Section 8.1 Integral Tables and Review

a. Important Integrals

b. Example

c. Integral Tables

Section 8.2 Integration by Parts

a. Formulas for Integration by Parts

b. Example

c. The Definite Integral

d. Log and Inverse Trigonometric Functions

e. Example

Section 8.3 Powers and Products of Trigonometric Functions

a. Basic Trigonometric Identities

b. Powers of Sines and Cosines

c. Example

d. Powers of Tangent

e. Powers of Secant

f. Powers of Cotangent and Cosecant

Section 8.4 Integrals Involving

a. Formulas for Integration

b. Trigonometric Substitutions

c. Example

d. Formula for Quadratics under a Radical Sign

e. Example

f. Reduction Formula

### Chapter 8: Techniques of Integration

Section 8.5 Rational Functions; Partial Fractions

a. Partial Fractions

b. Distinct Linear Factors

c. Repeated Linear Factors

d. Irreducible Quadratic Factors

e. Repeated Irreducible Quadratic Factors

Section 8.6 Some Rationalizing Substitutions

a. Rationalizing Substitutions

b. Example

Section 8.7 Numerical Integration

a. Estimating Definite Integrals

b. Left-endpoint Estimate

c. Right-endpoint Estimate

d. Midpoint Estimate

e. Trapezoidal Estimate

f. Parabolic Estimate (Simpson’s Rule)

g. Example

h. Error Estimates

i. Theoretical Error

j. Theoretical Error for the Trapezoidal Rule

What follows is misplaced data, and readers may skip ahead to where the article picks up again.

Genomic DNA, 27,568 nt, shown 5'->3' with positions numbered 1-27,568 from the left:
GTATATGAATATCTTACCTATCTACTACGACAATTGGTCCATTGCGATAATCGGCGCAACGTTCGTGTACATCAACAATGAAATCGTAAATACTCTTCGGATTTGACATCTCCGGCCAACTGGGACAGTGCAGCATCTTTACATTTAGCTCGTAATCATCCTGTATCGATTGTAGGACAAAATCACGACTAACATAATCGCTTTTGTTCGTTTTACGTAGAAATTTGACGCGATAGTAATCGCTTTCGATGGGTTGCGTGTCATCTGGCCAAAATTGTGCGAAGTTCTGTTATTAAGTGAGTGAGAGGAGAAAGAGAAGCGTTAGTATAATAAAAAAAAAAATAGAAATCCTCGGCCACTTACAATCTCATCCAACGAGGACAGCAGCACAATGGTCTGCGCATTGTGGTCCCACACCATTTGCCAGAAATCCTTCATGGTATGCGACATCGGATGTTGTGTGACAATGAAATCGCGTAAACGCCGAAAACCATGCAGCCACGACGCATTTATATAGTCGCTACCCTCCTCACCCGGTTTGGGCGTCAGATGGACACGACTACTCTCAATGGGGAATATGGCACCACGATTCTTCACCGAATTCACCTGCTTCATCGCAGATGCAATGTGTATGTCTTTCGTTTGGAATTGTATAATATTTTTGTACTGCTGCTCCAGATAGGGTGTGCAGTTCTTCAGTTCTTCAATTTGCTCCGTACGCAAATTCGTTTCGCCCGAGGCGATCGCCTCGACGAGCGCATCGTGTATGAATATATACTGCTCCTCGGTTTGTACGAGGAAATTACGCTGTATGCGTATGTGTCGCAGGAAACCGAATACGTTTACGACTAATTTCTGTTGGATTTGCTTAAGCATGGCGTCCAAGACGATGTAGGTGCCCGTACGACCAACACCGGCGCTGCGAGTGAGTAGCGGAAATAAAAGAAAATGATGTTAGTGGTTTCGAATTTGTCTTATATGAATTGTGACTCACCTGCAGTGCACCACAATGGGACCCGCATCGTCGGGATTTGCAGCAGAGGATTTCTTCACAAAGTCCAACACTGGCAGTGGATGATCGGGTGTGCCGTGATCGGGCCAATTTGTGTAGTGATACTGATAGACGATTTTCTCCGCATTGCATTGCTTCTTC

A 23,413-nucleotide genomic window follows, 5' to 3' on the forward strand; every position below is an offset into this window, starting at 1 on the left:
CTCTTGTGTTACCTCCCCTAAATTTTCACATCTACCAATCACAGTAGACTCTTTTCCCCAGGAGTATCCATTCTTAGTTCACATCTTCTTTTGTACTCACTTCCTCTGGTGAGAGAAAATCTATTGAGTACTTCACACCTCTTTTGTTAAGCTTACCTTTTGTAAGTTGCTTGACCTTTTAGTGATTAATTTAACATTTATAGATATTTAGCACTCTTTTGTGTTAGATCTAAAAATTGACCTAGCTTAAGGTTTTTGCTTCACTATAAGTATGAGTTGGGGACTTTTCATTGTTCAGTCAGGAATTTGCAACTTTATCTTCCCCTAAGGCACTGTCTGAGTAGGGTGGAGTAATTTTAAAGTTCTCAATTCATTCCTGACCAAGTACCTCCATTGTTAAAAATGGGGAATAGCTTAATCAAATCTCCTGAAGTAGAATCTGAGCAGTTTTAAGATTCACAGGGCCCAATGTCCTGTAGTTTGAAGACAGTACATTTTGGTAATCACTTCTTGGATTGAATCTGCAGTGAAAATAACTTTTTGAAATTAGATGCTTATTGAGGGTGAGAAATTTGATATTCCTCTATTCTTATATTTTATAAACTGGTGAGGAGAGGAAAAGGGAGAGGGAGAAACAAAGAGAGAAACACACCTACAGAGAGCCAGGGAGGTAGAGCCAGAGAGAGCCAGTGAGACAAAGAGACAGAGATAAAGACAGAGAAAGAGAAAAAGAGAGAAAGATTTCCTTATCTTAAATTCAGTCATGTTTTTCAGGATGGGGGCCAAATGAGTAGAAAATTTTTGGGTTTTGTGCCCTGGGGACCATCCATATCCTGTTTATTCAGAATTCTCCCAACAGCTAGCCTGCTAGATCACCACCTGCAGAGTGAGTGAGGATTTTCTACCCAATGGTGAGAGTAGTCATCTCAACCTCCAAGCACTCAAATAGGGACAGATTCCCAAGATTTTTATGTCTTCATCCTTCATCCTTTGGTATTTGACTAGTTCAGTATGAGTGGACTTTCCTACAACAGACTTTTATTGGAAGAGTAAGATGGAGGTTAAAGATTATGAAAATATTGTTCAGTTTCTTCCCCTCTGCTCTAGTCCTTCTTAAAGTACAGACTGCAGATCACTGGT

k. Theoretical Error for Simpson’s Rule

l. Example

2 2 2 2 2 2

, ,

*a* −*x* *a* +*x* *x* −*a*

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Salas, Hille, Etgen Calculus: One and Several Variables Copyright 2007 © John Wiley & Sons, Inc. All rights reserved.

### Integral Tables and Review

### Integral Tables and Review

**Example**
Calculate

**Solution**

*Set u = e*^{x}*+ 2, du = e*^{x}*dx. At x = 0, u = 3; at x = 1, u = e + 2.*

Thus

1

0 2

*x*
*x*

*e* *dx*
*e* +

### ∫

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Salas, Hille, Etgen Calculus: One and Several Variables Copyright 2007 © John Wiley & Sons, Inc. All rights reserved.

### Integral Tables and Review

**Example**

We use the table to calculate

**Using a Table of Integrals A table of over 100 integrals, including those listed **
at the beginning of this section, appears on the inside covers of this text. This is a
*relatively short list. Mathematical handbooks such as Burington’s Handbook of *
*Mathematical Tables and Formulas and CRC Standard Mathematical Tables *
contain extensive tables; the table in the CRC reference lists 600 integrals.

**Solution**

Closest to what we need is Formula 90:

We can write our integral to fit the formula by setting
*u = 2x, du = 2 dx.*

Doing this, we have

### Integration by Parts

Usually we write

*u = u(x), dv = v*´*(x) dx*
*du = u*´*(x) dx, v = v(x).*

Then the formula for integration by parts reads

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Salas, Hille, Etgen Calculus: One and Several Variables Copyright 2007 © John Wiley & Sons, Inc. All rights reserved.

### Integration by Parts

**Example**
Calculate
**Solution**

*Setting u = x*^{2} *and dv = e*^{−x}*dx, we have du = 2x dx and v = −e*^{−x}*.*
This gives

We now calculate the integral on the right, again by parts. This time we set
*u = 2x and dv = e*^{−x}*dx which gives du = 2 dx and v = −e** ^{−x}*
and thus